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NZIER (where I work) has just published a new Insight on the next steps for water policy. The Royal Society recently published an issues paper on ecosystem services. Natural capital and the value it creates for the economy is clearly topical.

It isn’t just a neat research area, either. I had an interesting conversation today with some District/Regional Council people, and they are grappling with ecosystem degradation. In their case, the amount of water available is declining, and the quality of drinking water is falling below international standards. If their ecosystem weren’t overloaded, then the aquifers would be recharging and the natural water-cleaning processes would be adequate. That’s not happening.

I’ve spent a little time on environmental/ecological issues. I keep coming back to the saying, ‘what gets measured, gets managed.’ If we want to manage our ecosystems, we have to measure the aspects of it that we think are important.

At the NZAE conference, Tim Harford had some interesting things to say about measurement. He pointed out that when we enact policies, we are in effect conducting experiments. We should take measurements just like we would in a laboratory. Often, though, the funding isn’t available to take measurements. We conduct experiments but let them go to waste. Sometimes, measurement is even actively avoided.

When it comes to ecosystem services, I don’t think we have that luxury. These are big, complex systems that we don’t fully understand. We need as much data as we can get so we can continue to enjoy New Zealand’s relatively clean environment and profit from it (depending on our preferences).

But we also need the right data, so there is an important role for economists. As the Royal Society paper points out, the value of ecosystem services is bound up in human activity. It is about the services provided to people, and how they value them. It isn’t just about water chemistry, or about how the chemistry leads to clean water, but also about what value people put on the clean water. So economists are integral to this work.

The NZIER and Royal Society publications are helpful additions to the discussion. I hope we can build on them.

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The Government’s new energy policy was released, apparently by accident. Groups and businesses involved in the energy sector have already started commenting on it.

As a general picture of New Zealand’s energy future, the summary on pages 6 and 7 is pretty good. There is a solid economic framework underneath. For example, it includes both supply and demand factors. On the supply side, nearly every source of energy gets a mention (nuclear energy is absent). On the demand side, the policy mentions new technologies to help consumers manage their energy costs. The idea of assessing marginal impacts almost makes it, such as in this passage: ‘Oil is used efficiently and where it is most highly valued.’ Technological growth is given its due, too, with a nod to ‘continuous improvements in energy efficiency’.

Reading just these two pages, you get a sense that there is a lot to think about. Our modern economy is based on cheap energy. An illuminating example is Nordhaus’s research on the historical price of lighting. The amount of lighting one could obtain with 5 hours of labour in 1800, had become nearly too cheap to measure in 1992. If the energy era truly is ending, what does that mean for our economy?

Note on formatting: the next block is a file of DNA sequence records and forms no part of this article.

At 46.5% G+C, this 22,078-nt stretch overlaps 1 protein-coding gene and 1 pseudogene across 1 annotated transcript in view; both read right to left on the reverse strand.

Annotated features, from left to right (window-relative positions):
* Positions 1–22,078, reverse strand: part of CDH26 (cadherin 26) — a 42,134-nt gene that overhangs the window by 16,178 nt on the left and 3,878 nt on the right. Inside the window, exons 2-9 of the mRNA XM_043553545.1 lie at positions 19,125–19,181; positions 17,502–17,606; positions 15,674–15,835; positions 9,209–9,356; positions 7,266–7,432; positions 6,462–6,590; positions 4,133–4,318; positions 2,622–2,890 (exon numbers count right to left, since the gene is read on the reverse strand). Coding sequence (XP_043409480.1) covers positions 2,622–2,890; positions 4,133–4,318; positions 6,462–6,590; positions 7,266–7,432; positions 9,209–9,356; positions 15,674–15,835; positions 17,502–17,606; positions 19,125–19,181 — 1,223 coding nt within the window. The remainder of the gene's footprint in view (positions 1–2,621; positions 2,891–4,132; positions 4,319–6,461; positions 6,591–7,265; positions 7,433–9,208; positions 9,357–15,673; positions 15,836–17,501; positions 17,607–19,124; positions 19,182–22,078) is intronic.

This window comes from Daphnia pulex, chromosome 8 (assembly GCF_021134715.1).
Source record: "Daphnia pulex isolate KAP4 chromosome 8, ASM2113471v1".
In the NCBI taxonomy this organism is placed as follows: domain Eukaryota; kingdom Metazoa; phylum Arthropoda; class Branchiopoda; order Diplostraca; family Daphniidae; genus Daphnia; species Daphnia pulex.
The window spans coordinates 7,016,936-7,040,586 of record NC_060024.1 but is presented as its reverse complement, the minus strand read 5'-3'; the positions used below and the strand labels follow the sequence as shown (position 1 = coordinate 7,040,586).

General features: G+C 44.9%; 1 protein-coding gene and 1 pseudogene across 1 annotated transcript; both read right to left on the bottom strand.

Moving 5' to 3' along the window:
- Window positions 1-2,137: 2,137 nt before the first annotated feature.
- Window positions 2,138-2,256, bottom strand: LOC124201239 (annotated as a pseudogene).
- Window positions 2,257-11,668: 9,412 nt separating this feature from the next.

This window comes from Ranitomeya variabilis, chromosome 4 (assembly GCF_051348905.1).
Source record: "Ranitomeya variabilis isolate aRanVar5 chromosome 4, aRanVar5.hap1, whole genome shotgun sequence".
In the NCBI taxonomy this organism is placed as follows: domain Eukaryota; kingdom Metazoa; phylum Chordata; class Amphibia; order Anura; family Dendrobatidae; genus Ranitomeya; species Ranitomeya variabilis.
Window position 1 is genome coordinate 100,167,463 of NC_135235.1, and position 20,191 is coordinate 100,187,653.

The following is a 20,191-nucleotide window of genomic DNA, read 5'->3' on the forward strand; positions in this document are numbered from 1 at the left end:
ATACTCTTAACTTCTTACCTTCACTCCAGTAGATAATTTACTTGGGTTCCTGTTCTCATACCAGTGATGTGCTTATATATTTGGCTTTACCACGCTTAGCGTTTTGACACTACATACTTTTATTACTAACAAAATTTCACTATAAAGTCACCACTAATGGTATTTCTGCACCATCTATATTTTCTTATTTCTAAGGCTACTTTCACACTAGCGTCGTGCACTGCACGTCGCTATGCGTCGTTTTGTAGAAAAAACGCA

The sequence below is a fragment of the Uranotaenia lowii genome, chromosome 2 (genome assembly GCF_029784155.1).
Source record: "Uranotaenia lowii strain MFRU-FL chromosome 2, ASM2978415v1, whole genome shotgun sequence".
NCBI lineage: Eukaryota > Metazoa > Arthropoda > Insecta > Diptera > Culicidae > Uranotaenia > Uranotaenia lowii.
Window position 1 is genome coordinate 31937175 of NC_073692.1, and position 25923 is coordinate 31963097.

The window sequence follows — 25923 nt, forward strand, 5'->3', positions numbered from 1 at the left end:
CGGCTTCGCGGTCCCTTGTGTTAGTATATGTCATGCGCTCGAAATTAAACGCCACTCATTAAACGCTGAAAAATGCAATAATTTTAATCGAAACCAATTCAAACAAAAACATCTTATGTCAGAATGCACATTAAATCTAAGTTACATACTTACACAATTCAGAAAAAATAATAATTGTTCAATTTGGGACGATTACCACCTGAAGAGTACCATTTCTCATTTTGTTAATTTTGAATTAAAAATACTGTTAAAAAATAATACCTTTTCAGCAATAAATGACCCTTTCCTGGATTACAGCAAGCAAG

On the other hand, the report also shies away from fully facing up to the potential conflicts. Early the report, we are told that ‘the government is interested in pursuing energy initiatives that have both an economic benefit and a positive overall effect on the environment’. This is a clear statement of non-satiation: we would like to have more of everything. But economics tells us that we also need to consider our budget constraint. It’s when we have to give up some of one good to have more of another that things get interesting.

There has been a lot of attention given to nuclear power given Fukushima. I don’t know what the real story is, but there are alternative viewpoints to consider. For illustration, here are a few links suggesting difficulties in measurement and comparison of options, and the possible sensationalisation of the current crisis.

1) Several articles have been critical of the reporting. There is one at:

http://www.nzherald.co.nz/world/news/article.cfm?c_id=2&objectid=10713939

2) Some have been concerned at misinformation. For some details on the nuclear issue, see this by Josef Oehman of MIT:

http://www.businessinsider.com/japan-reactors-pose-no-risk-2011-3

3) Here is a piece from the (UK) Guardian by someone saying how the incident has changed his view of nuclear power: http://www.monbiot.com/2011/03/21/going-critical/

4) This is an article from Scientific American mentioned in (3) which compares radiation from nuclear reactors and from coal-fired power plants:

http://www.scientificamerican.com/article.cfm?id=coal-ash-is-more-radioactive-than-nuclear-waste

The title as given in the URL is misleading. The key point is made in the sentence, “In fact, the fly ash emitted by a power plant—a by-product from burning coal for electricity—carries into the surrounding environment 100 times more radiation than a nuclear power plant producing the same amount of energy.”